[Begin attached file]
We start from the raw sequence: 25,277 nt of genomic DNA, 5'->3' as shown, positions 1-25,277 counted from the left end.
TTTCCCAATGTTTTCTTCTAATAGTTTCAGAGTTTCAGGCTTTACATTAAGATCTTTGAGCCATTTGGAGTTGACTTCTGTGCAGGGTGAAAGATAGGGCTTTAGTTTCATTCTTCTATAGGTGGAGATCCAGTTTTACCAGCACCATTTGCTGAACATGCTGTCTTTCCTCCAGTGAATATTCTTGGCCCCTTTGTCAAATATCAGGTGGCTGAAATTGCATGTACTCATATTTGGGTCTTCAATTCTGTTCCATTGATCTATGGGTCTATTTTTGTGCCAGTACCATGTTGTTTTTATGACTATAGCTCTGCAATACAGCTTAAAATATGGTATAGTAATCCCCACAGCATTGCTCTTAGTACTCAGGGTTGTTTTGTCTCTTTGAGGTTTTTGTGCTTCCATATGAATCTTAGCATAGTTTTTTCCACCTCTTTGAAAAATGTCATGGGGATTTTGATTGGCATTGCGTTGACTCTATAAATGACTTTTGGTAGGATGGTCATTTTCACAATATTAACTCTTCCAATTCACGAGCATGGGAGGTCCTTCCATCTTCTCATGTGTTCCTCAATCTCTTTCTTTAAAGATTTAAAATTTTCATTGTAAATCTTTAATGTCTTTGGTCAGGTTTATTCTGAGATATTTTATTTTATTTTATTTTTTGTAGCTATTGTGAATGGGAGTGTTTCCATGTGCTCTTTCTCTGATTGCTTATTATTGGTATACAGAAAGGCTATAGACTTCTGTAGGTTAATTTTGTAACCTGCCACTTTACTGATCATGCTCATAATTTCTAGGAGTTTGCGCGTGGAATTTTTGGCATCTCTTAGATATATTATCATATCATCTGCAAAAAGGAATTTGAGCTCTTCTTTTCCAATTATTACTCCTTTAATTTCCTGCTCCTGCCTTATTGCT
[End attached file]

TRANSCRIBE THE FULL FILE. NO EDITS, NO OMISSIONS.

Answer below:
We start from the raw sequence: 25,277 nt of genomic DNA, 5'->3' as shown, positions 1-25,277 counted from the left end.
TTTCCCAATGTTTTCTTCTAATAGTTTCAGAGTTTCAGGCTTTACATTAAGATCTTTGAGCCATTTGGAGTTGACTTCTGTGCAGGGTGAAAGATAGGGCTTTAGTTTCATTCTTCTATAGGTGGAGATCCAGTTTTACCAGCACCATTTGCTGAACATGCTGTCTTTCCTCCAGTGAATATTCTTGGCCCCTTTGTCAAATATCAGGTGGCTGAAATTGCATGTACTCATATTTGGGTCTTCAATTCTGTTCCATTGATCTATGGGTCTATTTTTGTGCCAGTACCATGTTGTTTTTATGACTATAGCTCTGCAATACAGCTTAAAATATGGTATAGTAATCCCCACAGCATTGCTCTTAGTACTCAGGGTTGTTTTGTCTCTTTGAGGTTTTTGTGCTTCCATATGAATCTTAGCATAGTTTTTTCCACCTCTTTGAAAAATGTCATGGGGATTTTGATTGGCATTGCGTTGACTCTATAAATGACTTTTGGTAGGATGGTCATTTTCACAATATTAACTCTTCCAATTCACGAGCATGGGAGGTCCTTCCATCTTCTCATGTGTTCCTCAATCTCTTTCTTTAAAGATTTAAAATTTTCATTGTAAATCTTTAATGTCTTTGGTCAGGTTTATTCTGAGATATTTTATTTTATTTTATTTTTTGTAGCTATTGTGAATGGGAGTGTTTCCATGTGCTCTTTCTCTGATTGCTTATTATTGGTATACAGAAAGGCTATAGACTTCTGTAGGTTAATTTTGTAACCTGCCACTTTACTGATCATGCTCATAATTTCTAGGAGTTTGCGCGTGGAATTTTTGGCATCTCTTAGATATATTATCATATCATCTGCAAAAAGGAATTTGAGCTCTTCTTTTCCAATTATTACTCCTTTAATTTCCTGCTCCTGCCTTATTGCT